Kylie Ray, who is entering her senior year at Crescenta Valley High School and has one more season to excel on the basketball court for the Falcons, has already secured a spot in an extremely exclusive club post-graduation.
Recently, the standout point guard accepted an offer and committed to play Division I college basketball at the University of Utah, joining the select few that make it to that elite level. To give context, a recent study by the NCAA found that a scant 1.3% of girls’ high school basketball players will play Division I hoops. It is no small feat.
One of Ray’s biggest supporters has been her grandfather, longtime NCAA basketball coach Jim Harrick.
“His knowledge of the game and this whole process has been really helpful to me,” Ray said.
Specifically, he advised her to “find a place where I’ll be happy and fit in outside of basketball, too.”
For Ray, that equaled Utah, which last year claimed its first Pac-12 Regular Season title and finished with a 27-5 record, culminating with a trip to the Sweet 16 as the No.2-seeded team in Greenville Regional 2.
“Their whole program,” said Ray of what attracted her to the school. “They are on the rise. They are starting to do good things and I’m just excited to play with them.”
Utah was the only school from the Power 5 Conferences courting Ray, so that was one of the many reasons that it was the clear choice.
“My dream was always to play [in a] Power 5 [conference] and [the] Pac-12. I just really liked the program they built up there and the environment. I just felt like it was the best place for me to go.”
During the process, Ray was able to visit Salt Lake City and spend time on the campus, where she liked what she saw.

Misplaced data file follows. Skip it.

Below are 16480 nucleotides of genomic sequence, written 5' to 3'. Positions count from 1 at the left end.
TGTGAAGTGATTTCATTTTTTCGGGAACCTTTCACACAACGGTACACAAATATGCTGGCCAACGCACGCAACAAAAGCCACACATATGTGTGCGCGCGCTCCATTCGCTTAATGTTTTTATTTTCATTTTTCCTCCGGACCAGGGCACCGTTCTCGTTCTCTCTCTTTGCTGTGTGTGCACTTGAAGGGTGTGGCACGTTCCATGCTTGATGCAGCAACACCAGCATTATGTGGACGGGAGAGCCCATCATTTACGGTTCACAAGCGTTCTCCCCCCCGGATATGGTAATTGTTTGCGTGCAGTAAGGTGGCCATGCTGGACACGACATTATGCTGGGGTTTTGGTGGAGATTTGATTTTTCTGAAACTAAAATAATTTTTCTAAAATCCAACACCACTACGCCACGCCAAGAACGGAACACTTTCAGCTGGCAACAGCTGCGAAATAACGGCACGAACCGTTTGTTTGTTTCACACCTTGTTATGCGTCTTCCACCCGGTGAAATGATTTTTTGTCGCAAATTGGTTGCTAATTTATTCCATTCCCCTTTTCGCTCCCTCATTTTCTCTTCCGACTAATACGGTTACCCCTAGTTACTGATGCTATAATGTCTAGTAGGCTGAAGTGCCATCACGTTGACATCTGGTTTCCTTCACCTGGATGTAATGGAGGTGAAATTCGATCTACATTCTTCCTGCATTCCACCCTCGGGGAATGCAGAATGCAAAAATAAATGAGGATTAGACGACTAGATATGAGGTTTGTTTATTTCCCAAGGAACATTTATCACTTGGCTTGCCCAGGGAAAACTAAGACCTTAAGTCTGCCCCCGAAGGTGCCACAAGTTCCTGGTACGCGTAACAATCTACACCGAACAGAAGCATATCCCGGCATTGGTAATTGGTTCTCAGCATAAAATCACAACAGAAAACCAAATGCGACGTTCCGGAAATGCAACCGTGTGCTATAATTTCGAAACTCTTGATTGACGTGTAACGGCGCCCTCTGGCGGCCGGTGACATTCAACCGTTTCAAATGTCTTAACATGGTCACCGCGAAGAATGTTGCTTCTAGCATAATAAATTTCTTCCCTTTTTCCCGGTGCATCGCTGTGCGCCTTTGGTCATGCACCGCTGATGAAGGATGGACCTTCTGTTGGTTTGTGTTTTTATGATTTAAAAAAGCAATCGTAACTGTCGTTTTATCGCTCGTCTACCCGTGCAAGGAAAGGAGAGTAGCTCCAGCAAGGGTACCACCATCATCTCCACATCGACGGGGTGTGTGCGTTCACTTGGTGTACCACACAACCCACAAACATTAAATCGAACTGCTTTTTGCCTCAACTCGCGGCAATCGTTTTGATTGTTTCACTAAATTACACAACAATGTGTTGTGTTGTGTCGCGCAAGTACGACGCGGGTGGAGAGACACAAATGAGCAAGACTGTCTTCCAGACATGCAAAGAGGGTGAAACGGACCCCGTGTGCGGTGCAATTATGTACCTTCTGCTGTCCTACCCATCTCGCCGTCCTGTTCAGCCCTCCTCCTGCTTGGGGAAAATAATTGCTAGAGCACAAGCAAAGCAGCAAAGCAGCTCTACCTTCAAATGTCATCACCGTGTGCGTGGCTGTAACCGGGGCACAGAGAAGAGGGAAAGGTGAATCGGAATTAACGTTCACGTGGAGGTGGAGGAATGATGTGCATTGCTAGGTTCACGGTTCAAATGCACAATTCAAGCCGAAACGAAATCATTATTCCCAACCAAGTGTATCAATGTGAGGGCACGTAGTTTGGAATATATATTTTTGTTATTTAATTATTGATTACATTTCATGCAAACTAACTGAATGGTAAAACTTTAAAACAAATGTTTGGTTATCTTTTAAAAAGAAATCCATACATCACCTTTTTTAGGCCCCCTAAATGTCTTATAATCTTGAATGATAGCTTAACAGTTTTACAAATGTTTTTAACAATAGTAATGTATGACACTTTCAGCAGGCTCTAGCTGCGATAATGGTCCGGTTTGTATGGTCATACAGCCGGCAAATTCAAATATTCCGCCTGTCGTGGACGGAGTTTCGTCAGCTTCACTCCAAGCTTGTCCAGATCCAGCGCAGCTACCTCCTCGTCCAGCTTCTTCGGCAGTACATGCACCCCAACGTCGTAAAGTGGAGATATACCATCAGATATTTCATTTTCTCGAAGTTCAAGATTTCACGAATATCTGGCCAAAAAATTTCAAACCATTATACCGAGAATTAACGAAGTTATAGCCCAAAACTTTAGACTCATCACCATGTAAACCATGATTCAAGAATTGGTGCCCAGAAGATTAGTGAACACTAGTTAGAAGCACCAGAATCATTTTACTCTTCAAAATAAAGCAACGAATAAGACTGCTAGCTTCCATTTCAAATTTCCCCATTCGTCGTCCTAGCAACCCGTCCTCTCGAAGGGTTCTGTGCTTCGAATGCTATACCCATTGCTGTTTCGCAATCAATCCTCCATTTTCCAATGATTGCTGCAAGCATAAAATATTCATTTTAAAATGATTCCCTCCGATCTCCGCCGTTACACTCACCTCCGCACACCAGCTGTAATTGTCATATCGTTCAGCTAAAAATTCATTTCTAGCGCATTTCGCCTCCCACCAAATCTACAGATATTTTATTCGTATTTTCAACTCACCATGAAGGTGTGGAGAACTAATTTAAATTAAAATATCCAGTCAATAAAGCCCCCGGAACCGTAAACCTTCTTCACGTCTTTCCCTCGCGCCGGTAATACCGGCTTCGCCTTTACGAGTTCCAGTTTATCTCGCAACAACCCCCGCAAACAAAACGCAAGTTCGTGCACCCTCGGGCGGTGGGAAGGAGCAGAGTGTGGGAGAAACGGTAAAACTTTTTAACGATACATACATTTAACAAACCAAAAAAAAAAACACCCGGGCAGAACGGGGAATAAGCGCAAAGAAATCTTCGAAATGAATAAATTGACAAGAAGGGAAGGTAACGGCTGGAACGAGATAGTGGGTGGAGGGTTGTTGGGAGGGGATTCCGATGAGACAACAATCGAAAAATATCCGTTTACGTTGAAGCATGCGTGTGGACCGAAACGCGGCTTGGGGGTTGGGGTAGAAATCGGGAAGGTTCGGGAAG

“I really liked the coaches and the players. I really liked the campus, just the feel up there. It just felt like home for me.”
Ray will be playing for head coach Lynne Roberts, who will be coaching her ninth year at Utah in the 2023-24 season and 20th overall. Roberts also won the Pac-12 Coach of the Year, a first for the program.
“I loved her. She is an awesome person. I really liked her,” Ray said of Roberts. “[Specifically,] the program she has built, her winning mindset and the future she has for the program.”
Some of the things Ray talked about with the Utes coaching staff are “how I’ll be able to push the ball, get people going and just running the offense and just looking for other players to score and looking for myself to be a scoring point guard.”
Although Ray has yet to officially sign her letter of intent, she is all in to become a Ute in the 2024-25 academic year. She currently plans to study sports medicine.
“I’m super excited and I just can’t wait,” she said.
It has been a rapid rise on the court for Ray, who just started playing what she calls “real basketball” in 8th-grade.
“I haven’t been playing basketball very long, so probably last year [is] when I started getting [scholarship] offers and saw that my hard work was paying off,” she said of when the idea of playing Division I basketball really came into focus before quickly turning into reality.
Ray has enjoyed the recruitment process.
“It was really fun. I enjoyed talking to different schools and getting to know them because they were all so different, so seeing what each program was about was fun.”
That said, her commitment to the Utes took the pressure of the process off her shoulders.
“I felt good just knowing I’m going to play basketball the next four years,” Ray said of settling on a college. “It just felt good that my hard work paid off and just got the result I’ve been waiting for.”
However, Salt Lake City will have to wait for now, as her senior year at Crescenta Valley is next on the horizon.
Ray plans on playing a leadership role, but also to “just to go out and have fun and play. I’m just excited to play one last year for high school.”
First published in the July 22 print issue of the Glendale News-Press.